Ballet Manila School holds first-ever exams for students

Ballet Manila School holds first-ever exams for students

The Lisa Macuja School of Ballet Manila director Lisa Macuja-Elizalde (standing, center) poses with the Level 3 girls in Donada, Pasay. They were among the students who took the school’s ballet exams being administered for the first time.

For the first time in its 23-year history, The Lisa Macuja School of Ballet Manila conducted examinations for its classical ballet students in its branches in Pasay and Quezon City.

School director and Ballet Manila artistic director Lisa Macuja-Elizalde declared the exams held on May 11 and 12 as “resounding successes,” with the students being very well-rehearsed and looking strong and confident.

She also praised the faculty whom she said “delivered a vocabulary-packed examination material.”

The teachers included BM co-artistic director Osias Barroso, rehearsal mistress Eileen Lopez and Robert Peralta for school’s Pasay branch located on Donada Street, and Sofia Peralta and Czarina Villegas for the Quezon City branch found in Fisher Mall.

The examinations jury in the two venues consisted of BM rehearsal master Jonathan Janolo, principal dancer Gerardo Francisco and soloist Tiffany Chiang-Janolo.

The exams were held for Level 1B to Level 3 classes and Boys’ Class.

The introduction of ballet examinations is seen as a step towards further developing and expanding the school, and ensuring that both teachers and students are adhering to the rigorous Vaganova method.

“It was the right time to make this addition to our school system,” says Macuja-Elizalde. “The goals really are to be able to monitor all our students and monitor and guide our teachers and students accordingly. The examinations are meant to improve the skills of both students and teachers. And to exact the highest standards of performance in the school.”

When Macuja-Elizalde first broached the idea of holding school examinations to Barroso and other BM colleagues – as she had been used to in Russia where she had trained at the Vaganova Choreographic Institute – she said they were all for it although they admitted to a certain degree of nervousness.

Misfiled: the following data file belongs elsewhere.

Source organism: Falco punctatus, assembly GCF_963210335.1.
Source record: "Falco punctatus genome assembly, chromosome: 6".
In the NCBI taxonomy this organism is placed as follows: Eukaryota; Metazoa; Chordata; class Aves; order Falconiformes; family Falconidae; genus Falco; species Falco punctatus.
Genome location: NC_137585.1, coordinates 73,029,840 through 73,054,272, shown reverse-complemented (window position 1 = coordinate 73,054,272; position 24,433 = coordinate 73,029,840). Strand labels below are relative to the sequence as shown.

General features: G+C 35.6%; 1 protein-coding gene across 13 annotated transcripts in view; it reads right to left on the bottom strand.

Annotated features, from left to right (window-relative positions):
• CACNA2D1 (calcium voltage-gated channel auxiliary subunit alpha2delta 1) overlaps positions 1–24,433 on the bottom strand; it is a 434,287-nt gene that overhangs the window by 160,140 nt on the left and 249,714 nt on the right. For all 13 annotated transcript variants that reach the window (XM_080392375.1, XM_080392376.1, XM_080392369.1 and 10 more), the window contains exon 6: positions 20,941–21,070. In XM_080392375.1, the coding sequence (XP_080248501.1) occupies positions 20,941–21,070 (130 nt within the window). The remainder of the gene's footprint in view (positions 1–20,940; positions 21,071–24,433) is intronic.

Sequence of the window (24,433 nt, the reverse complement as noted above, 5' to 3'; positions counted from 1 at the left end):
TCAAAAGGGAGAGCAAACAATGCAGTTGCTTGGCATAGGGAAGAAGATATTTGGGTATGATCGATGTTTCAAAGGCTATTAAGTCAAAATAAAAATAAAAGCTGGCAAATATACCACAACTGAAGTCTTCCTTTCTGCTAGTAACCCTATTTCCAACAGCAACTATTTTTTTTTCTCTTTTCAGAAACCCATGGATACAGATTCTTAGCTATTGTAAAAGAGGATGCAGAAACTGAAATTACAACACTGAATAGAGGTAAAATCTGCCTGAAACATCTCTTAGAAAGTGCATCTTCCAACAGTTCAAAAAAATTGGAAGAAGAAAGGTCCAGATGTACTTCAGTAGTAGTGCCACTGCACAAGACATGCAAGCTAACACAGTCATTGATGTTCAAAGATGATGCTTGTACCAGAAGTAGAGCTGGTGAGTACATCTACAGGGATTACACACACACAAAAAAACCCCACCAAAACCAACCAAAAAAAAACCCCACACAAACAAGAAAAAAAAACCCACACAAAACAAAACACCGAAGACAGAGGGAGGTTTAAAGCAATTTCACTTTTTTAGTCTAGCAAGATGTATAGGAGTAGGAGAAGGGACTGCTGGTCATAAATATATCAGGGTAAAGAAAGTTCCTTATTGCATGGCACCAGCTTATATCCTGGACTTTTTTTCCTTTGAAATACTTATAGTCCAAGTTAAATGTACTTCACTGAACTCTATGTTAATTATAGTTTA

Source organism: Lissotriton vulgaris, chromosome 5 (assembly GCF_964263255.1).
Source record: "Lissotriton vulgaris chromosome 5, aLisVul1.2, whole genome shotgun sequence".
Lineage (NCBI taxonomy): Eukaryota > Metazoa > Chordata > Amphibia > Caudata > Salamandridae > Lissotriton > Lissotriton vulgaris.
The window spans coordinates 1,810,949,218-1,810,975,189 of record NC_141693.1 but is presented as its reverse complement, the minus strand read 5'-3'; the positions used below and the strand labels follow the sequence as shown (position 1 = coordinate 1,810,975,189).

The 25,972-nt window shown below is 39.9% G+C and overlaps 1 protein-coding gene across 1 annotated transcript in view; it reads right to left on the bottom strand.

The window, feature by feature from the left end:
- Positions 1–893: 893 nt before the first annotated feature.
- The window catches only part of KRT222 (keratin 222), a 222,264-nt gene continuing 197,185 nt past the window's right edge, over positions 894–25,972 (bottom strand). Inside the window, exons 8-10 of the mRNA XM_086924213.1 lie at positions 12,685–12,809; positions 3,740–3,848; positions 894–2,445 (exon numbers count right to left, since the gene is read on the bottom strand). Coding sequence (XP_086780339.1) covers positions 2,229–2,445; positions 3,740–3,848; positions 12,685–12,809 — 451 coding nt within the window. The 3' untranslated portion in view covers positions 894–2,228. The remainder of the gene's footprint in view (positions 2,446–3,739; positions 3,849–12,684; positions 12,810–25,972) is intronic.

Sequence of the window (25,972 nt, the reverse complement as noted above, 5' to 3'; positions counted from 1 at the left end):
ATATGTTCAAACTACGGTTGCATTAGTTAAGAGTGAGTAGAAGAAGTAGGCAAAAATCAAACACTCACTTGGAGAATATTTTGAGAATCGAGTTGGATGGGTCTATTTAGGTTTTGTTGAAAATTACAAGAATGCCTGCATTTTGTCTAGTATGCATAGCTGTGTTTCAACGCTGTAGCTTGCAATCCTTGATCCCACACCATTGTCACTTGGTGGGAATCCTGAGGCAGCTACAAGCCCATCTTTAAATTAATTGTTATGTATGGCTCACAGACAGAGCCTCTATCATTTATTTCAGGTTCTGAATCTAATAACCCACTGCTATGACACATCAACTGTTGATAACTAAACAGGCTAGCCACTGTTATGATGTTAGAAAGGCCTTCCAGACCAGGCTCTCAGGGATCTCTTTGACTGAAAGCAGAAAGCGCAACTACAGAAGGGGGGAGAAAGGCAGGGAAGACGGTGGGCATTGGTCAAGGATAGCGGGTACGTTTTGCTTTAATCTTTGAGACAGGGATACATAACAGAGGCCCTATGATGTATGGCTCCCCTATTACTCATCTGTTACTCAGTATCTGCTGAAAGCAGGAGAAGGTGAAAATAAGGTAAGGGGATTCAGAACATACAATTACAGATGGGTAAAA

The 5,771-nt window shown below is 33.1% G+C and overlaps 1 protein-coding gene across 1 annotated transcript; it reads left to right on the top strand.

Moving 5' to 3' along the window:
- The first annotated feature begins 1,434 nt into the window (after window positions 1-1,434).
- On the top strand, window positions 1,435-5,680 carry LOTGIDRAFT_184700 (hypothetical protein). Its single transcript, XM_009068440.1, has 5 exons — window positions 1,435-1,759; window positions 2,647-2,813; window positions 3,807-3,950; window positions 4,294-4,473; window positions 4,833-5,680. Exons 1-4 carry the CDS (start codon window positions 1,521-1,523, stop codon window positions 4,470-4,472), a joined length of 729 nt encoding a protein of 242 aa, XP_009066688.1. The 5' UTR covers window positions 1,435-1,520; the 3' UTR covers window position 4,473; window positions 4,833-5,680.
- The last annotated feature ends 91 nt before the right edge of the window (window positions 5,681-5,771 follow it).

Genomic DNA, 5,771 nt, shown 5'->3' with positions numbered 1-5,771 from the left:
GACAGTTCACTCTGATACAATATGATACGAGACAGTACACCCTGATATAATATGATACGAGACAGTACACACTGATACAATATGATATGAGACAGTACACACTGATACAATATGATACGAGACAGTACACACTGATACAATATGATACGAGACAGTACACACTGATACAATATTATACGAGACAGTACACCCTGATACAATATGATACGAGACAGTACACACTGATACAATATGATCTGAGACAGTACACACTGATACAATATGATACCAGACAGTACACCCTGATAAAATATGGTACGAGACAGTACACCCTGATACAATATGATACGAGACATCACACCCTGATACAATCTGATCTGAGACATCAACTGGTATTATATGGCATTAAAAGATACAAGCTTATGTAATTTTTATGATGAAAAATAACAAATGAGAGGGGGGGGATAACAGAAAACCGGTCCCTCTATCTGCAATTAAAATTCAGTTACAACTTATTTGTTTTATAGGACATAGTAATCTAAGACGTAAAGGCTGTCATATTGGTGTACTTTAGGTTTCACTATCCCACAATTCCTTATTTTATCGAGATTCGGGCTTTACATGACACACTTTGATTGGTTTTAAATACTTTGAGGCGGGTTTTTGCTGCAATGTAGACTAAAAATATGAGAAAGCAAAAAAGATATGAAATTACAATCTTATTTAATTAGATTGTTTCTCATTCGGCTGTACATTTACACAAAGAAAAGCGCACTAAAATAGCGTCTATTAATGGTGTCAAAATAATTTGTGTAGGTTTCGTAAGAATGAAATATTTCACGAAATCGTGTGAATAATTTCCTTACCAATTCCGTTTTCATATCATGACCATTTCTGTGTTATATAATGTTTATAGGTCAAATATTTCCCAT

“But being nervous is good. It means we all cared how the exams would work out. We also devoted an entire day in teachers’ training for the exams,” said Macuja-Elizalde.

At the Fisher Mall branch with some of the examinees: (standing from left), teacher Sofia Peralta, juror Gerardo Francisco, school director Lisa Macuja-Elizalde, jurors Tiffany Chiang-Janolo and Jonathan Janolo and teacher Czarina Villegas. Photo by Icet Barroso

Under the new set-up, the teacher is given a list of dance vocabulary per level that must be presented in a series of combinations by the students within an hour’s time. The exam material is choreographed and rehearsed by the teacher like a performance of a ballet class and presented to the jury during the exam proper. The student must then be able to execute the entire dance vocabulary of their respective levels at a passing level.

In the past, promotions to the next levels were based solely on the teacher’s recommendation.

Passing the exams, however, does not guarantee automatic promotion to the next level.

Macuja-Elizalde explained, “It all depends on the performance, the teacher and jury recommendation and the knowledge and skill level of the student. It’s really not about repeating but reaching a certain strength and skill level.”

The exams are optional for now, although Macuja-Elizalde noted that all the students looked forward and trained hard for the testing.

She said the eventual plan is to make the exams a bi-annual event. Another round is being scheduled in December, and the next one after that in May 2019.

Macuja-Elizalde expressed satisfaction with the results of the first-ever examinations in her school. “All in all, both the teachers and their students performed very, very well for these exams. It was a bit of a trial or experiment and I must say the exams this summer intensive were resounding successes.”

She said there are ways in which they can improve in future examinations. For example, the Level 1A class in Pasay proved too big to manage in one exam so next time, the large classes will be divided into two.

She added the future juries would be bigger, consisting of fix to six members, to guarantee a more meticulous observation of the students.

An assessment meeting with all the teachers will be held soon to identify the ways in which the exams can further be improved on.

Macuja-Elizalde underscored that the beauty of the exams in the Vaganova system is that the teachers are responsible for creating the combinations for their respective students and the best possible way to present the students to the jury.

“Combinations are not dictated by something written in a book with music assigned by someone else like in other exam systems, but consist of actual vocabulary learned daily in class. So exams become a collaboration between teachers and students and ultimately test the teachers as well,” she concluded.

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